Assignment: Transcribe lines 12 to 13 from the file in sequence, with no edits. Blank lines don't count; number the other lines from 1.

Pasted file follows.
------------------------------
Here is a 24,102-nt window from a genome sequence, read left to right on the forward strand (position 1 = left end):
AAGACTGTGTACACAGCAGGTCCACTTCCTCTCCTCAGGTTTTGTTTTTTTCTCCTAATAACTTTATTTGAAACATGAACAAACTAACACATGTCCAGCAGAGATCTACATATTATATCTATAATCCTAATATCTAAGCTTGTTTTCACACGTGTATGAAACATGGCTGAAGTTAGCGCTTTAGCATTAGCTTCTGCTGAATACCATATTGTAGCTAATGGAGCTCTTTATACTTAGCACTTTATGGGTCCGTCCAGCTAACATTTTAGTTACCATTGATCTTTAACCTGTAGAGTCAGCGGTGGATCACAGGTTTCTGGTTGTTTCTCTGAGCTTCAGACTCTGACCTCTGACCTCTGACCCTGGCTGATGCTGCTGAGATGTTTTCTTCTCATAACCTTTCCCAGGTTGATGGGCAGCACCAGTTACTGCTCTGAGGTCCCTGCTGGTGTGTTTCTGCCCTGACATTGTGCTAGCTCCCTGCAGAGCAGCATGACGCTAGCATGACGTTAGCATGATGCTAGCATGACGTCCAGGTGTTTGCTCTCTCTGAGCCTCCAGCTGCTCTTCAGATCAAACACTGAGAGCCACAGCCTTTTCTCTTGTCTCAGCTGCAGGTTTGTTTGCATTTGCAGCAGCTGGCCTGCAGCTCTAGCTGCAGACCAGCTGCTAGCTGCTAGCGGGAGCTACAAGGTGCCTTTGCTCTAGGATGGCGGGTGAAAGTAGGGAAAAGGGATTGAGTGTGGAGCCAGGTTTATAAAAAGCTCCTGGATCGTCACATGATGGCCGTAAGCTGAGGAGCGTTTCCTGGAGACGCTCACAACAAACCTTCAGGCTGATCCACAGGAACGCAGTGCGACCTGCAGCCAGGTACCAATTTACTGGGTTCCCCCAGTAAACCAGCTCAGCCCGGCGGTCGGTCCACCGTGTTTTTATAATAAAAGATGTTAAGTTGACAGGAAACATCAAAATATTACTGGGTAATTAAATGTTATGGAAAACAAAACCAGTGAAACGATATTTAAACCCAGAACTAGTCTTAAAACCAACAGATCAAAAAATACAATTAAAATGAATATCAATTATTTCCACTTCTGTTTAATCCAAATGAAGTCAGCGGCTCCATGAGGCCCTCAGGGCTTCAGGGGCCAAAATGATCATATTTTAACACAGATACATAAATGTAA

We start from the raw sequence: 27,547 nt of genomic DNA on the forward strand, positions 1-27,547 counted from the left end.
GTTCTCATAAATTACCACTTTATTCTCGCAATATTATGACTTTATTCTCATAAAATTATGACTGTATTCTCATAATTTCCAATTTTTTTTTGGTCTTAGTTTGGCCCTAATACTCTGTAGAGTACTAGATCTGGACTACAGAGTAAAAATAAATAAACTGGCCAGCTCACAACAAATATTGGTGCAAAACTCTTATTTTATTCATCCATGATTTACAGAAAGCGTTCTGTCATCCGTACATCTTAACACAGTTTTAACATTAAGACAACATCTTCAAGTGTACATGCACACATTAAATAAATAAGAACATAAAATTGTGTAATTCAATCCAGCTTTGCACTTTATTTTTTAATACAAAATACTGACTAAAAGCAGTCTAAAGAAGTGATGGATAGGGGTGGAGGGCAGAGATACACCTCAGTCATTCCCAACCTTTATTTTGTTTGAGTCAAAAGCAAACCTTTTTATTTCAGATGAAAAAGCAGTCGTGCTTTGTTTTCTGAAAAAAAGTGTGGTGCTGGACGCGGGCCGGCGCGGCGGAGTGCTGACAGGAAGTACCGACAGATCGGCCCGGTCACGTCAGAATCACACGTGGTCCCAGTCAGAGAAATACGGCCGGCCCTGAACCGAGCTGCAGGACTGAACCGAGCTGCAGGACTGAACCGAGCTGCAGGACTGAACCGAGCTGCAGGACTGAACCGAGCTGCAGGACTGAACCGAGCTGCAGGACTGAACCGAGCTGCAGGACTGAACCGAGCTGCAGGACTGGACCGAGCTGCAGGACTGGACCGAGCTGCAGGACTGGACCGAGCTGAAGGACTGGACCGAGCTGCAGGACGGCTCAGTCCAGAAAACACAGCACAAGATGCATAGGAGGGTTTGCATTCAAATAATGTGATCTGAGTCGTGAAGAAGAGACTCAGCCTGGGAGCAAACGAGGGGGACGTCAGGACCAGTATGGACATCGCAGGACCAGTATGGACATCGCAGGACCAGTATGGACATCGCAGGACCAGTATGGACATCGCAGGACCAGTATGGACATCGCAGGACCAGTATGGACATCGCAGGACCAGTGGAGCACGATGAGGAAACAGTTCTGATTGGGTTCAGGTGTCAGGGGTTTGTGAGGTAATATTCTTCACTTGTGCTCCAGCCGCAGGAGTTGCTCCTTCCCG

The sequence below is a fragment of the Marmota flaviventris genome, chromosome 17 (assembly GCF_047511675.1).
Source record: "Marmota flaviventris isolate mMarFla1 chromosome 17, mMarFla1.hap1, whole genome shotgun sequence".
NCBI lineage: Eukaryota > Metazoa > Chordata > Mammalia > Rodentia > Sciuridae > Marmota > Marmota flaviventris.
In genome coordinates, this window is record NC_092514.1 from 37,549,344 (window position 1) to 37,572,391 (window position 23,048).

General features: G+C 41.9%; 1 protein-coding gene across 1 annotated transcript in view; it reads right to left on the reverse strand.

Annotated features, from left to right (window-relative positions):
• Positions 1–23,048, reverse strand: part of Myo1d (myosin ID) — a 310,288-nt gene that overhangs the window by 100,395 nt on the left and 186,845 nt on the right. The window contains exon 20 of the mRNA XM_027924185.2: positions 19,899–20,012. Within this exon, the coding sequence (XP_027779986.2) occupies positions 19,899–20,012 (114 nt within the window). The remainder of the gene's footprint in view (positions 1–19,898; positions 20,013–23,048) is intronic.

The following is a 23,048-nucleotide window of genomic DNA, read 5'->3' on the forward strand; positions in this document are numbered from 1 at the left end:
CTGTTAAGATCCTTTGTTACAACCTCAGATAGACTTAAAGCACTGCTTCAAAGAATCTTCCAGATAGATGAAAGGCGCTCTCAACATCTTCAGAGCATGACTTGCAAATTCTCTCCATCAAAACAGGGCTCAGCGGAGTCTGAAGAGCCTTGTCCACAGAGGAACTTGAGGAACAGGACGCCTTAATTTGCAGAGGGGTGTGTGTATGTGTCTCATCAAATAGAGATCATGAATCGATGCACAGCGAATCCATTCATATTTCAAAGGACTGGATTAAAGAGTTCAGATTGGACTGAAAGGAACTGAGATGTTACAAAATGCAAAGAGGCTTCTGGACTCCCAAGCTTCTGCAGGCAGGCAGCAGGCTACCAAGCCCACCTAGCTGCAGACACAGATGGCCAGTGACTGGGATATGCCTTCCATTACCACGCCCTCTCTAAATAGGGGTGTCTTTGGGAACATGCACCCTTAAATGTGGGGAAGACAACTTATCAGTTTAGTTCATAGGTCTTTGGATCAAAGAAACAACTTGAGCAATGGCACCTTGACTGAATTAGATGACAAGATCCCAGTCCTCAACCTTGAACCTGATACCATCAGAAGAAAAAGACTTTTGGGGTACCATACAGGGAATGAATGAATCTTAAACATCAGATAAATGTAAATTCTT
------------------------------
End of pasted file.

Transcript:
The following is a 23,048-nucleotide window of genomic DNA, read 5'->3' on the forward strand; positions in this document are numbered from 1 at the left end:
CTGTTAAGATCCTTTGTTACAACCTCAGATAGACTTAAAGCACTGCTTCAAAGAATCTTCCAGATAGATGAAAGGCGCTCTCAACATCTTCAGAGCATGACTTGCAAATTCTCTCCATCAAAACAGGGCTCAGCGGAGTCTGAAGAGCCTTGTCCACAGAGGAACTTGAGGAACAGGACGCCTTAATTTGCAGAGGGGTGTGTGTATGTGTCTCATCAAATAGAGATCATGAATCGATGCACAGCGAATCCATTCATATTTCAAAGGACTGGATTAAAGAGTTCAGATTGGACTGAAAGGAACTGAGATGTTACAAAATGCAAAGAGGCTTCTGGACTCCCAAGCTTCTGCAGGCAGGCAGCAGGCTACCAAGCCCACCTAGCTGCAGACACAGATGGCCAGTGACTGGGATATGCCTTCCATTACCACGCCCTCTCTAAATAGGGGTGTCTTTGGGAACATGCACCCTTAAATGTGGGGAAGACAACTTATCAGTTTAGTTCATAGGTCTTTGGATCAAAGAAACAACTTGAGCAATGGCACCTTGACTGAATTAGATGACAAGATCCCAGTCCTCAACCTTGAACCTGATACCATCAGAAGAAAAAGACTTTTGGGGTACCATACAGGGAATGAATGAATCTTAAACATCAGATAAATGTAAATTCTT